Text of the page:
Cholesterol Abnormalities are Common in Women with Prior Gestational DiabetesJulie A Quinlivan1,2,3* and Danielle Lam3,4
- *Corresponding Author:
- Julie A Quinlivan
Department of Obstetrics and Gynaecology
University of Notre Dame Australia
Suite 106 Private Consulting Rooms
Joondalup Health Campus, Joondalup
WA 6027, Australia
E-mail: [email protected]
Received date: December 17, 2012; Accepted date: March 16, 2013; Published date: March 20, 2013
Citation: Quinlivan JA, Danielle L (2013) Cholesterol Abnormalities are Common in Women with Prior Gestational Diabetes. J Diabetes Metab 4:255. doi:10.4172/2155-6156.1000255
Copyright: ©2013 Quinlivan JA, et al. This is an open-access article distributed under the terms of the Creative Commons Attribution License, which permits unrestricted use, distribution, and reproduction in any medium, provided the original author and source are credited.
Objectives: The primary objective was to investigate the prevalence of persisting diabetes and high cholesterol in postpartum women with prior Gestational Diabetes Mellitus (GDM).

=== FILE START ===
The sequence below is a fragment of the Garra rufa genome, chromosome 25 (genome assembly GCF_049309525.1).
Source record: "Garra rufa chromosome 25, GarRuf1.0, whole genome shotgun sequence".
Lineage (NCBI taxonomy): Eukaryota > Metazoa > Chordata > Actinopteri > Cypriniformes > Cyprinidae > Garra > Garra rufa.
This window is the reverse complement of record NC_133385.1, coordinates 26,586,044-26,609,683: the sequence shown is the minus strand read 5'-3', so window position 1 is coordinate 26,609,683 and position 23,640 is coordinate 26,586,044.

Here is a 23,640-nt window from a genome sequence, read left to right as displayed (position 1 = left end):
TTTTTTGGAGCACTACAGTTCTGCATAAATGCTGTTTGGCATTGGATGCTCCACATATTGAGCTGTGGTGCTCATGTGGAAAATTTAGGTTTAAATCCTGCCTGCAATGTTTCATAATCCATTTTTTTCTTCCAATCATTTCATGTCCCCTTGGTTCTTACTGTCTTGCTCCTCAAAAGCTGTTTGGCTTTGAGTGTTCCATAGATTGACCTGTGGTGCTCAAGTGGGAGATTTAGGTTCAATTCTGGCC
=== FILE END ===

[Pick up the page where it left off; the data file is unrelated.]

Research design and methods: All women with a diagnosis of GDM who delivered from April 2010 to 30 June 2012, at Joondalup Health Campus were included in the study. On the postnatal ward, women were given an appointment to attend a diabetes follow up clinic at 6-12 weeks postpartum. They were provided with a pathology request for a glucose tolerance test, fasting cholesterol, triglycerides, LDL-C and HDL and cardiac risk ratio.
Results: Of 4956 women with no prior known history of diabetes who delivered at the hospital over the audit period, 168 (3.4%) were diagnosed with GDM, of whom 136 attended for postpartum review (85%) at 6-12 weeks. Persisting glucose intolerance and type 2 diabetes were diagnosed in 16% and 6% of the patients. Fasting cholesterol, low-density lipoprotein C and triglyceride levels in excess of Australian recommended standards were identified in 54%, 50% and 13% respectively.
Conclusions: 6% and 54% of women had persisting glucose and cholesterol abnormalities at 6-12 weeks postpartum. Specific follow up to address cardiovascular risk factors is recommended.